Standard Depressive Monologue

August 31, 2007 at 2:14 am 22 comments

I’ve been thinking about suicide a lot these past couple of days. More than I usually do anyway. I find myself randomly coming up with plans. These thoughts don’t bother me in the way suicidal thoughts are supposed to. It’s not an “Oh God! I want to die!” kind of feeling, just weary, exhuasted emptiness: Do this and you won’t have to bother with anything any more. No feeling of escape or release, just a final dumb, screwed-up act of a dumb, screwed-up life.

I’m an atheist, so I don’t believe anything comes next. I wouldn’t want it to.

I can’t imagine getting better. I can’t imagine any of this changing. The thought of having to cope with anything much scares me. I think sometimes of what would happen if my landlord wanted to sell my flat. Having to find another place to live, sorting out rent and so on, moving my stuff there, it all seems beyond me. And that’s pathetic. The sort of person I wish I was is capable. This constant incapability makes me feel so pointless.

And one day I’ll die anyway, so why not just get it over with?

I’ve been fucking my life up since I was 14. That’s 11 years. Even if I get better, how am I supposed to fix a decade’s worth of mistakes?

At the moment I have no money and spend almost all my time alone. It’s a life pretty much drained of possibility. What makes for a fulfilling life? Accomplishments? Relationships? I don’t accomplish anything because I don’t do anything of significance. I’m don’t meet anyone so I don’t build friendships or relationships. Regardless of my own perception, on most scales my worth would be fairly low. I’m poor and very loosely connected into any communities. I’m only vaguely connected to my own family.

And I don’t see any of this changing. I wouldn’t be in this position if I was able to change it as I am today, or as I have been over the last decade. I don’t want to live like this.

But it’s worth waiting to see. 262 days after finding myself in the mental health system and nothing much has happened. But in a couple of weeks I have an appointment with the new CMHT, who might refer me to a psychiatrist, who might think there’s something wrong with me that can be treated, which might be successful, which might end up with me getting better and being able to escape this empty existence. And maybe the PCT will agree to fund my referral to the sleep clinic in London, and maybe they’ll be able to come up with ways to manage my sleep problems which will allow me to live a life that has some correspondence with a normal 24 hour schedule.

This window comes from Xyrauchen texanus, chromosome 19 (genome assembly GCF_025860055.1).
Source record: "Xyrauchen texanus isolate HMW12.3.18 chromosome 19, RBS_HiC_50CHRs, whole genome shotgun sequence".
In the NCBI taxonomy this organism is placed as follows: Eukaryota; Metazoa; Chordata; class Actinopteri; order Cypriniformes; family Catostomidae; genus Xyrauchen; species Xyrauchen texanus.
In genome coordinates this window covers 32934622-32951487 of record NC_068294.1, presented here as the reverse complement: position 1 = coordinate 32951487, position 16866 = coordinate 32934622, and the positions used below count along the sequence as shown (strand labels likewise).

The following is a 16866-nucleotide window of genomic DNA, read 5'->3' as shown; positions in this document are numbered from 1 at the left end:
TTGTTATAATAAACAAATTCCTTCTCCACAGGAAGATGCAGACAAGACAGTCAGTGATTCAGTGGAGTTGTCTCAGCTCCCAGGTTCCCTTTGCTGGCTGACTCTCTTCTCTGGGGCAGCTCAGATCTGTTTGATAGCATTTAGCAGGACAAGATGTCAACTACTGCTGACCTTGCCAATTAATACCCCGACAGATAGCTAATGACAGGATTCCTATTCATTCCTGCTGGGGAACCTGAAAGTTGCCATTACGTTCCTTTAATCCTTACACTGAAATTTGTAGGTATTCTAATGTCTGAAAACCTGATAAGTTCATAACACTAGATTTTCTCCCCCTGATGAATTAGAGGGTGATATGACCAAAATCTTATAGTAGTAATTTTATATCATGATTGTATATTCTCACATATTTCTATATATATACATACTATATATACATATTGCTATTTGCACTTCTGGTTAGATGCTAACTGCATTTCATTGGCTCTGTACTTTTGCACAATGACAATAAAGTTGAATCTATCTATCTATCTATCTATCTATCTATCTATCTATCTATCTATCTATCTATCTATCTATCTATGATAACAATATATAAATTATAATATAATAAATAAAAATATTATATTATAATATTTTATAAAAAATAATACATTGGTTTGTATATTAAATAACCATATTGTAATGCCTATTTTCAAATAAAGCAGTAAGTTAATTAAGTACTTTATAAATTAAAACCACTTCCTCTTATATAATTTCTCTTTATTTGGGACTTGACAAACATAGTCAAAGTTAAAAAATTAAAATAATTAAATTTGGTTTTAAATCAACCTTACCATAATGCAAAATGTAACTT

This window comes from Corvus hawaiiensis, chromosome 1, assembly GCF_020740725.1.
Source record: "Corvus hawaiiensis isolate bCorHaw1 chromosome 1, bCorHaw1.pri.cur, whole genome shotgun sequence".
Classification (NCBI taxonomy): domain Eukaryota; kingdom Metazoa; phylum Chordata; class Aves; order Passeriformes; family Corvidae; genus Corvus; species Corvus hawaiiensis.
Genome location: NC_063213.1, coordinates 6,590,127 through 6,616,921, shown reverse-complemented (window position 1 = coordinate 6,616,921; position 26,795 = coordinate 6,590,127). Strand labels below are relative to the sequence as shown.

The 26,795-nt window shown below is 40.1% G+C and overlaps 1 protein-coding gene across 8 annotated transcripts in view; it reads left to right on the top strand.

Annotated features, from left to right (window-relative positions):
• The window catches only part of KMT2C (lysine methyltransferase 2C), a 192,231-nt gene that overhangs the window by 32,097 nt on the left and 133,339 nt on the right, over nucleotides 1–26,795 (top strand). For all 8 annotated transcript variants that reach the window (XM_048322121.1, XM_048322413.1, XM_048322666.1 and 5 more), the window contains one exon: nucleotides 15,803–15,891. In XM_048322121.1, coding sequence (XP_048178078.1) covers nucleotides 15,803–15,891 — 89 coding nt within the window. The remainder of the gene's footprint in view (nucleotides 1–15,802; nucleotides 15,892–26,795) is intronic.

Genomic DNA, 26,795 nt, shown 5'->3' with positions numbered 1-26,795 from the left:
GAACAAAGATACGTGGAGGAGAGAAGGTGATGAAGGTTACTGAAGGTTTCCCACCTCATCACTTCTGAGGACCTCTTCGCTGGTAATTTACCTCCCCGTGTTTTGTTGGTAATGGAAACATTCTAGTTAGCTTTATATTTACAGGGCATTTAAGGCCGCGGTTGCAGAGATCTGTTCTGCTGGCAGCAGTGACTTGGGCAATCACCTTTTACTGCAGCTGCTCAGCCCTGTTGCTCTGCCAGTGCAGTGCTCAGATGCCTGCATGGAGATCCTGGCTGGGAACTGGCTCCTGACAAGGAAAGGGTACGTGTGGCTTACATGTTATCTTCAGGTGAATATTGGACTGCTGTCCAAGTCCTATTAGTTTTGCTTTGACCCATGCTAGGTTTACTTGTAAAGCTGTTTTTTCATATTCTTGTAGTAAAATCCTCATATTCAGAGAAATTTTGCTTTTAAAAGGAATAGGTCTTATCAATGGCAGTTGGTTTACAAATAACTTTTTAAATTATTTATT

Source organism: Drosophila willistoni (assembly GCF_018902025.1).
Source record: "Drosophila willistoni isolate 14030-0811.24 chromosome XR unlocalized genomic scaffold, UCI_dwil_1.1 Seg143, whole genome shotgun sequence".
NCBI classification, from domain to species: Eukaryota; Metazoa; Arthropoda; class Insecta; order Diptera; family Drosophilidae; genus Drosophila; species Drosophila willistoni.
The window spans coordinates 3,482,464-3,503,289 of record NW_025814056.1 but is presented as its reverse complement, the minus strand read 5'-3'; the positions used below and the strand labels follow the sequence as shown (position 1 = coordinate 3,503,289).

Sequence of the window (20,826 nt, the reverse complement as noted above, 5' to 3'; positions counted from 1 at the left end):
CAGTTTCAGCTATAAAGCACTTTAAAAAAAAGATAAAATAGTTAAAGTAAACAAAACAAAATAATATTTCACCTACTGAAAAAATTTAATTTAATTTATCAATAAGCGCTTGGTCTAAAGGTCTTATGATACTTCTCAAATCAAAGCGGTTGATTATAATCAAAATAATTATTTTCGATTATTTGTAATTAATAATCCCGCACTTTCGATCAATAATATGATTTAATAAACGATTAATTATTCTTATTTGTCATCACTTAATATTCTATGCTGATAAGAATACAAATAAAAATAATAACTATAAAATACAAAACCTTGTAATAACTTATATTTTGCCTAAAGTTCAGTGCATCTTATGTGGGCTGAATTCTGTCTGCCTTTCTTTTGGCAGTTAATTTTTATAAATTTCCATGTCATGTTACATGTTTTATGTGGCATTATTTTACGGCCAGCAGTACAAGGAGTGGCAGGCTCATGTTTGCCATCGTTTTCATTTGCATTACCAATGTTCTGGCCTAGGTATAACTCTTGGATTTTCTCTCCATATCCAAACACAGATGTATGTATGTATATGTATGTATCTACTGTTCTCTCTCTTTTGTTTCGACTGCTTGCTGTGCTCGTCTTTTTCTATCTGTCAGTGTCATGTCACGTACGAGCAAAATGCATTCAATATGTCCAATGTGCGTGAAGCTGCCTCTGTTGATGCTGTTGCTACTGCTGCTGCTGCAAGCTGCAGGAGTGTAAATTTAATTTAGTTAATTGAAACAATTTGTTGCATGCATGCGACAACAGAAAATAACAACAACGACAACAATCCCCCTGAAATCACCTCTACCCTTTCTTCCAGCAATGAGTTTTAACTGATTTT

I’m not holding my breath for this, but hey, it’s worth waiting, right? And if it doesn’t work, I’ve planned that out, too.

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22 Comments Add your own

  • 1. Gabriel...  |  August 31, 2007 at 6:27 am

    “I’ve been fucking my life up since I was 14. That’s 11 years. Even if I get better, how am I supposed to fix a decade’s worth of mistakes?”

    Everybody in recovery, mental health or addiction, asks the same question. I did and do… I have no idea where I’ll be in five years, but I do know I’ll be better than I was five years ago. I know that who I am five years from now will be more like the Real Me than the idiot I was five years ago.

    You’ve been in the system for 262 days and haven’t noticed many changes, but that means there have been some. Nothing much happening, means something has been. It took me over 700 days into recovery to notice the big changes, but every six months or so there were little things… like the duration and strength of the “episodes” growing shorter, or being able to go an entire day where my only thought of suicide was “hey, I didn’t think about suicide today”, which was past the 600th day.

    I’ve been in a little more than three years now and I still have major depressive episodes, but two in a year is a lot better than ten before breakfast. Sometimes we get stuck and start believing that because we experience an episode or two, or sit in a chair thinking very hard about who was coming to the funeral, that the treatments are a failure. But if we start making those freaking lists I keep on about we realize we’ve gone longer without those thoughts than with.